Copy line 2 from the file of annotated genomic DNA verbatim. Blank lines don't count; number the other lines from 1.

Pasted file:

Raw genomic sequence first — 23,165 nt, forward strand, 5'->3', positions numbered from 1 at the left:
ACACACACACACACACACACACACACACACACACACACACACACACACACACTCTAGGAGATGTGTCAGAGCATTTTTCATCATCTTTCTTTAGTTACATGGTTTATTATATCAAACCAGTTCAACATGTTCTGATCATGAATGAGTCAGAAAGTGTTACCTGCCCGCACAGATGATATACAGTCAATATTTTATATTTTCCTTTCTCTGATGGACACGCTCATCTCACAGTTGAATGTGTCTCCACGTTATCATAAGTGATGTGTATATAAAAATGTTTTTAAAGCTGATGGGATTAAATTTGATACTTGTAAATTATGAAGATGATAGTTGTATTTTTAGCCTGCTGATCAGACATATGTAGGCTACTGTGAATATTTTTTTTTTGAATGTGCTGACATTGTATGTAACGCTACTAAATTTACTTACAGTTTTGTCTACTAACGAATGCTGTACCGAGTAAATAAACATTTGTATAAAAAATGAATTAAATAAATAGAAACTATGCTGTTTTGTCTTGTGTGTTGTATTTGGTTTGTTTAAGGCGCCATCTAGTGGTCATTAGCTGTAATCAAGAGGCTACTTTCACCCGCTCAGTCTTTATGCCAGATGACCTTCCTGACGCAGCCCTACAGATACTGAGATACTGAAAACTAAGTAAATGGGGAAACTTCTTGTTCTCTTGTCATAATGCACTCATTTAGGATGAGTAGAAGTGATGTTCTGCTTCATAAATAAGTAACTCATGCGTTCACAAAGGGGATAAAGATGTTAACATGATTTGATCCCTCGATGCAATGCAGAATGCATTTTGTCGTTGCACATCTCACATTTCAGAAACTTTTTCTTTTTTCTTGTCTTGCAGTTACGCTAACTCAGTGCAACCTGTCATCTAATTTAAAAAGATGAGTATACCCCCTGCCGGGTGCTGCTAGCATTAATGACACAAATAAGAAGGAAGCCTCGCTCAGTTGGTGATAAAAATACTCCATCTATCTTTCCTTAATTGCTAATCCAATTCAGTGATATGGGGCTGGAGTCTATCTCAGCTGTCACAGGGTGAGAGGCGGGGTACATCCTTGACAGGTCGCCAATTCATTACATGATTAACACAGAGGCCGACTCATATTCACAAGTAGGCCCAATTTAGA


ACACACACACACACACACACACACACACACACACACACACACACACACACACTCTAGGAGATGTGTCAGAGCATTTTTCATCATCTTTCTTTAGTTACATGGTTTATTATATCAAACCAGTTCAACATGTTCTGATCATGAATGAGTCAGAAAGTGTTACCTGCCCGCACAGATGATATACAGTCAATATTTTATATTTTCCTTTCTCTGATGGACACGCTCATCTCACAGTTGAATGTGTCTCCACGTTATCATAAGTGATGTGTATATAAAAATGTTTTTAAAGCTGATGGGATTAAATTTGATACTTGTAAATTATGAAGATGATAGTTGTATTTTTAGCCTGCTGATCAGACATATGTAGGCTACTGTGAATATTTTTTTTTTGAATGTGCTGACATTGTATGTAACGCTACTAAATTTACTTACAGTTTTGTCTACTAACGAATGCTGTACCGAGTAAATAAACATTTGTATAAAAAATGAATTAAATAAATAGAAACTATGCTGTTTTGTCTTGTGTGTTGTATTTGGTTTGTTTAAGGCGCCATCTAGTGGTCATTAGCTGTAATCAAGAGGCTACTTTCACCCGCTCAGTCTTTATGCCAGATGACCTTCCTGACGCAGCCCTACAGATACTGAGATACTGAAAACTAAGTAAATGGGGAAACTTCTTGTTCTCTTGTCATAATGCACTCATTTAGGATGAGTAGAAGTGATGTTCTGCTTCATAAATAAGTAACTCATGCGTTCACAAAGGGGATAAAGATGTTAACATGATTTGATCCCTCGATGCAATGCAGAATGCATTTTGTCGTTGCACATCTCACATTTCAGAAACTTTTTCTTTTTTCTTGTCTTGCAGTTACGCTAACTCAGTGCAACCTGTCATCTAATTTAAAAAGATGAGTATACCCCCTGCCGGGTGCTGCTAGCATTAATGACACAAATAAGAAGGAAGCCTCGCTCAGTTGGTGATAAAAATACTCCATCTATCTTTCCTTAATTGCTAATCCAATTCAGTGATATGGGGCTGGAGTCTATCTCAGCTGTCACAGGGTGAGAGGCGGGGTACATCCTTGACAGGTCGCCAATTCATTACATGATTAACACAGAGGCCGACTCATATTCACAAGTAGGCCCAATTTAGA